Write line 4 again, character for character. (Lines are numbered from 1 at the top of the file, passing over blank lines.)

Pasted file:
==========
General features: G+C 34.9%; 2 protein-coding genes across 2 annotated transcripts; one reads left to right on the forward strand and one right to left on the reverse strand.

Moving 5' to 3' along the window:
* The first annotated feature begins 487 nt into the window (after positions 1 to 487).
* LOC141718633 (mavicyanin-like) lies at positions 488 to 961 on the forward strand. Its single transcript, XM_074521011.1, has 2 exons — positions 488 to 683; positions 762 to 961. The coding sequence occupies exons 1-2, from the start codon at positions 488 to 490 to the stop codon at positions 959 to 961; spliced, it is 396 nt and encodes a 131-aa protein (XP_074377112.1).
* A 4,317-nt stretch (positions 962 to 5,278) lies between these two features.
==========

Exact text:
* LOC141718633 (mavicyanin-like) lies at positions 488 to 961 on the forward strand. Its single transcript, XM_074521011.1, has 2 exons — positions 488 to 683; positions 762 to 961. The coding sequence occupies exons 1-2, from the start codon at positions 488 to 490 to the stop codon at positions 959 to 961; spliced, it is 396 nt and encodes a 131-aa protein (XP_074377112.1).